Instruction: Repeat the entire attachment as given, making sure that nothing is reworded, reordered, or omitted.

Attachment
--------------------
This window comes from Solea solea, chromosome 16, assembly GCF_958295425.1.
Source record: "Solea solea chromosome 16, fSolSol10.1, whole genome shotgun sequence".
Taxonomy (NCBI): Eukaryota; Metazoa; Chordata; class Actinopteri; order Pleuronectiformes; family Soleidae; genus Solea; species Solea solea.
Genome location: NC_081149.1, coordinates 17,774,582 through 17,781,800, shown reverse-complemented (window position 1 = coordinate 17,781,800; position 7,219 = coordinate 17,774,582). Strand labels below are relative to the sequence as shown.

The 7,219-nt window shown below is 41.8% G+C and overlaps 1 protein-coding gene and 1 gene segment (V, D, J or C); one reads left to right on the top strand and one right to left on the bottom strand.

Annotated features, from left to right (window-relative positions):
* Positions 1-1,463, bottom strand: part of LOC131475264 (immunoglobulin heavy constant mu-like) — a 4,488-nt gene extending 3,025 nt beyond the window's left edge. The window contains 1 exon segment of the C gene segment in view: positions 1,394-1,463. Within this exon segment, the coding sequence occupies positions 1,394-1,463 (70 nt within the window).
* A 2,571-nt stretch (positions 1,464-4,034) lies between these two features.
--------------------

This window comes from Solea solea, chromosome 16, assembly GCF_958295425.1.
Source record: "Solea solea chromosome 16, fSolSol10.1, whole genome shotgun sequence".
Taxonomy (NCBI): Eukaryota; Metazoa; Chordata; class Actinopteri; order Pleuronectiformes; family Soleidae; genus Solea; species Solea solea.
Genome location: NC_081149.1, coordinates 17,774,582 through 17,781,800, shown reverse-complemented (window position 1 = coordinate 17,781,800; position 7,219 = coordinate 17,774,582). Strand labels below are relative to the sequence as shown.

The 7,219-nt window shown below is 41.8% G+C and overlaps 1 protein-coding gene and 1 gene segment (V, D, J or C); one reads left to right on the top strand and one right to left on the bottom strand.

Annotated features, from left to right (window-relative positions):
* Positions 1-1,463, bottom strand: part of LOC131475264 (immunoglobulin heavy constant mu-like) — a 4,488-nt gene extending 3,025 nt beyond the window's left edge. The window contains 1 exon segment of the C gene segment in view: positions 1,394-1,463. Within this exon segment, the coding sequence occupies positions 1,394-1,463 (70 nt within the window).
* A 2,571-nt stretch (positions 1,464-4,034) lies between these two features.